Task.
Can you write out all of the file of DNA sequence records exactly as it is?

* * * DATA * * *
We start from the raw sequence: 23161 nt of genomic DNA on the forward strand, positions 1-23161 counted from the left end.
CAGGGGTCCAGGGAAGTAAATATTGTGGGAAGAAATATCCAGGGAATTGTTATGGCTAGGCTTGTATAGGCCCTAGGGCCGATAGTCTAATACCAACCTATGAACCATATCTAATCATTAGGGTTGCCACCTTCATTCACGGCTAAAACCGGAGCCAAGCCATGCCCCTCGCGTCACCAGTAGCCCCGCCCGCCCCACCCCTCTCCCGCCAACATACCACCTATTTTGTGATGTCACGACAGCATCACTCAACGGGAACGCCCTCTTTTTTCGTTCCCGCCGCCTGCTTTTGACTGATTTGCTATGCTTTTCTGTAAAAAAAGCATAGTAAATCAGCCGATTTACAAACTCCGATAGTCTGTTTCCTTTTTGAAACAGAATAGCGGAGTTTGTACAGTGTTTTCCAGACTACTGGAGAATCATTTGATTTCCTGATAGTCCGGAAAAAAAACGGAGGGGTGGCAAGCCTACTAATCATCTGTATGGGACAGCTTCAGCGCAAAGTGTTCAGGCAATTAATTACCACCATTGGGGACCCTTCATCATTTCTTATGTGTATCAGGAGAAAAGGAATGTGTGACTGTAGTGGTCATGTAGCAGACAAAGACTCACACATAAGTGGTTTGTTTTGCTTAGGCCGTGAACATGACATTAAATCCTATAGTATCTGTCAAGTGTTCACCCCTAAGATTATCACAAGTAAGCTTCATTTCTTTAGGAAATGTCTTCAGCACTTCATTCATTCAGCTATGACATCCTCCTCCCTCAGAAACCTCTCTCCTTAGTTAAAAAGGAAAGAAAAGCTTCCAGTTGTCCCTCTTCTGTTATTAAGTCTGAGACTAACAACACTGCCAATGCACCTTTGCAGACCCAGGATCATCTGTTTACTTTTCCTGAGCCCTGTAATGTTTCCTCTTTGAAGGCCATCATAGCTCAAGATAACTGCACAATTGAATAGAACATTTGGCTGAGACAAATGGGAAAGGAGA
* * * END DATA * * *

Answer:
We start from the raw sequence: 23161 nt of genomic DNA on the forward strand, positions 1-23161 counted from the left end.
CAGGGGTCCAGGGAAGTAAATATTGTGGGAAGAAATATCCAGGGAATTGTTATGGCTAGGCTTGTATAGGCCCTAGGGCCGATAGTCTAATACCAACCTATGAACCATATCTAATCATTAGGGTTGCCACCTTCATTCACGGCTAAAACCGGAGCCAAGCCATGCCCCTCGCGTCACCAGTAGCCCCGCCCGCCCCACCCCTCTCCCGCCAACATACCACCTATTTTGTGATGTCACGACAGCATCACTCAACGGGAACGCCCTCTTTTTTCGTTCCCGCCGCCTGCTTTTGACTGATTTGCTATGCTTTTCTGTAAAAAAAGCATAGTAAATCAGCCGATTTACAAACTCCGATAGTCTGTTTCCTTTTTGAAACAGAATAGCGGAGTTTGTACAGTGTTTTCCAGACTACTGGAGAATCATTTGATTTCCTGATAGTCCGGAAAAAAAACGGAGGGGTGGCAAGCCTACTAATCATCTGTATGGGACAGCTTCAGCGCAAAGTGTTCAGGCAATTAATTACCACCATTGGGGACCCTTCATCATTTCTTATGTGTATCAGGAGAAAAGGAATGTGTGACTGTAGTGGTCATGTAGCAGACAAAGACTCACACATAAGTGGTTTGTTTTGCTTAGGCCGTGAACATGACATTAAATCCTATAGTATCTGTCAAGTGTTCACCCCTAAGATTATCACAAGTAAGCTTCATTTCTTTAGGAAATGTCTTCAGCACTTCATTCATTCAGCTATGACATCCTCCTCCCTCAGAAACCTCTCTCCTTAGTTAAAAAGGAAAGAAAAGCTTCCAGTTGTCCCTCTTCTGTTATTAAGTCTGAGACTAACAACACTGCCAATGCACCTTTGCAGACCCAGGATCATCTGTTTACTTTTCCTGAGCCCTGTAATGTTTCCTCTTTGAAGGCCATCATAGCTCAAGATAACTGCACAATTGAATAGAACATTTGGCTGAGACAAATGGGAAAGGAGA